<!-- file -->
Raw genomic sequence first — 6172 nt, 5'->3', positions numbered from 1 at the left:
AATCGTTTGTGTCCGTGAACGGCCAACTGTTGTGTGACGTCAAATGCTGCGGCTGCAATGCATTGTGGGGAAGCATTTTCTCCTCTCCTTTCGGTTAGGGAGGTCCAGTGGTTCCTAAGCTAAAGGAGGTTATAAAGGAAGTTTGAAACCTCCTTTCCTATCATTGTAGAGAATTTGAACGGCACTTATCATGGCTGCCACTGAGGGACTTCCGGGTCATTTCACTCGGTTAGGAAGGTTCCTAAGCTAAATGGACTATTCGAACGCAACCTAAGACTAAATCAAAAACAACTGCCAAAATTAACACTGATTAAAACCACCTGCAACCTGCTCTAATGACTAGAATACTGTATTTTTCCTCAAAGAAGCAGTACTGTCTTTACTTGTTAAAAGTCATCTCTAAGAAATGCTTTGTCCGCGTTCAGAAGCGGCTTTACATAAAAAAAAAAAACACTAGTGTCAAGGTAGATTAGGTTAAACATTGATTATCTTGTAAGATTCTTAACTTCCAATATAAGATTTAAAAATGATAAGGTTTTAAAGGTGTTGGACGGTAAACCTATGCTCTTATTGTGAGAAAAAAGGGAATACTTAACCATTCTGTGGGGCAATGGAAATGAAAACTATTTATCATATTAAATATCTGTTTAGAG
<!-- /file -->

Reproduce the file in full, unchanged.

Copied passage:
Raw genomic sequence first — 6172 nt, 5'->3', positions numbered from 1 at the left:
AATCGTTTGTGTCCGTGAACGGCCAACTGTTGTGTGACGTCAAATGCTGCGGCTGCAATGCATTGTGGGGAAGCATTTTCTCCTCTCCTTTCGGTTAGGGAGGTCCAGTGGTTCCTAAGCTAAAGGAGGTTATAAAGGAAGTTTGAAACCTCCTTTCCTATCATTGTAGAGAATTTGAACGGCACTTATCATGGCTGCCACTGAGGGACTTCCGGGTCATTTCACTCGGTTAGGAAGGTTCCTAAGCTAAATGGACTATTCGAACGCAACCTAAGACTAAATCAAAAACAACTGCCAAAATTAACACTGATTAAAACCACCTGCAACCTGCTCTAATGACTAGAATACTGTATTTTTCCTCAAAGAAGCAGTACTGTCTTTACTTGTTAAAAGTCATCTCTAAGAAATGCTTTGTCCGCGTTCAGAAGCGGCTTTACATAAAAAAAAAAAACACTAGTGTCAAGGTAGATTAGGTTAAACATTGATTATCTTGTAAGATTCTTAACTTCCAATATAAGATTTAAAAATGATAAGGTTTTAAAGGTGTTGGACGGTAAACCTATGCTCTTATTGTGAGAAAAAAGGGAATACTTAACCATTCTGTGGGGCAATGGAAATGAAAACTATTTATCATATTAAATATCTGTTTAGAG